YOU ARE AT:5GWhat do edge developers want from telcos?

What do edge developers want from telcos?

Telcos “must act now or lose out,” report says

Edge computing is at a turning point, with discussions centered around the “how” and “when” of implementation rather than the “if” and the “why”, according to a new report from STL Partners.

The research, based on interviews with seven start-ups who are integrating edge computing with their offerings, was sponsored by edge computing company MobiledgeX, which is backed by Deutsche Telekom. The report said that use cases such as live streaming, drone management, video/app optimization and augmented/virtual reality for businesses are being supported by edge computing right now, either in the proof-of-concept stage or in commercial offerings.

But developers still face challenges as they try to leverage edge computing, the report said: they “need clarity on how they will access the edge and where, which capabilities will be available to them, how workloads can be managed at the edge and how they will be charged for its use.” That is the type of clarity that only a service provider can give them.

The report focused on either network edge, defined as compute capabilities on a telco’s wide area network, or and on-premises edge, defined as servers running at a customer site.

Among the report’s findings:

-The two benefits valued most by application developers were reducing latency and reducing the amount of data traveling back to the centralized cloud. For some developers, “data sovereignty and a desire to be ‘compliant by design’ also make edge computing an attractive prospect,” the report concluded.

-Edge computing enables developers to “strike a balance between the performance they need and the ability to scale their solution across customers.” In the case of AR/VR applications, for example, network edge computing provided by a telco network reduces latency sufficiently but doesn’t require on-premise servers at each customer site, which helps with scalability, the report noted.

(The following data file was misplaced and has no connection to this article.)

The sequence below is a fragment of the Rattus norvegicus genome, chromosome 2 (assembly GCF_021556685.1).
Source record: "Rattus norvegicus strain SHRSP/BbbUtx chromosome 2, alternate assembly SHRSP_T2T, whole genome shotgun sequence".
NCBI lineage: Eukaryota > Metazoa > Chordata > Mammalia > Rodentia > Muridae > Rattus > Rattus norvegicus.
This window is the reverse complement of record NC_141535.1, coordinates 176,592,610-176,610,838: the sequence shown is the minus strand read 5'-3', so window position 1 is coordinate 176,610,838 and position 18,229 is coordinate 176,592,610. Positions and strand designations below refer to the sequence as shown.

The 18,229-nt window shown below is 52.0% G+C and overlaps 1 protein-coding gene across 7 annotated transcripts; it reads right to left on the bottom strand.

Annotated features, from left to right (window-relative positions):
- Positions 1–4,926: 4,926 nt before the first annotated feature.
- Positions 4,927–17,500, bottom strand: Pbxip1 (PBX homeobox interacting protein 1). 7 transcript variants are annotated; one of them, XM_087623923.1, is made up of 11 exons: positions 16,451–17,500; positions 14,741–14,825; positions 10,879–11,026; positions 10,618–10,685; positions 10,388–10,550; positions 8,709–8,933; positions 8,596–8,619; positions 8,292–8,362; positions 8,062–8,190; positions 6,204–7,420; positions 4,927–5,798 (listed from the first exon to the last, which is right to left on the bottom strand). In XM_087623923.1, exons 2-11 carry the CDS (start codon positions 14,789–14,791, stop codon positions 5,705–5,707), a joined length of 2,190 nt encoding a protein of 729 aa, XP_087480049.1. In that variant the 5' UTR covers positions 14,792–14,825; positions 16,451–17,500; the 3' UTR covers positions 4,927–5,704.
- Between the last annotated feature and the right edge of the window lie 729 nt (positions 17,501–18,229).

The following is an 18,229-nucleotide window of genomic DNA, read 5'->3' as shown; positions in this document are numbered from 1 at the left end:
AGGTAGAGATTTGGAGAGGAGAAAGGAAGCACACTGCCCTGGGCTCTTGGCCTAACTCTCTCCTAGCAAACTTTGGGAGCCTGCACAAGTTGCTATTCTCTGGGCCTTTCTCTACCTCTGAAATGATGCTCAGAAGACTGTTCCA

-Different domains call for different edge solutions, and telcos ” need to identify areas where they can bring value,” STL said. In the case of drones, low latency is highly desirable — but telcos also represent an attractive partner who could stage demonstrations and work with local governments on a regulatory environment that would encourage adoption. For location-based services, however, ubiquity of coverage/availability is a key concern.

-Telecom operators can use edge both to boost their core connectivity business and reduce latency for their own customers, as well as to introduce new services such as data management at the edge.

The report also identified a number of challenges in the various domains which are beginning to leverage edge computing. Drones, for example, are seeing slower-than-expected adoption for reasons that include short battery life/flight duration — but a bigger challenge is that “until there is a way to continuously collect data and monitor assets/infrastructure, industries and governments will not be able to access the true benefit of using drones,” the research concluded. Edge computing offers a solution to that challenge.

The overriding message from developers, though, was a simple one: don’t wait to figure everything out before you start rolling out the infrastructure.

Developers, STL said, want operators to “stop waiting for a myriad of edge computing use cases to be proved before rolling out the infrastructure. Application developers need more sites in order to test their solutions and commercialize them for their users, wherever they are in the world.”


Kelly Hill
Kelly Hill
Kelly reports on network test and measurement, as well as the use of big data and analytics. She first covered the wireless industry for RCR Wireless News in 2005, focusing on carriers and mobile virtual network operators, then took a few years’ hiatus and returned to RCR Wireless News to write about heterogeneous networks and network infrastructure. Kelly is an Ohio native with a masters degree in journalism from the University of California, Berkeley, where she focused on science writing and multimedia. She has written for the San Francisco Chronicle, The Oregonian and The Canton Repository. Follow her on Twitter: @khillrcr

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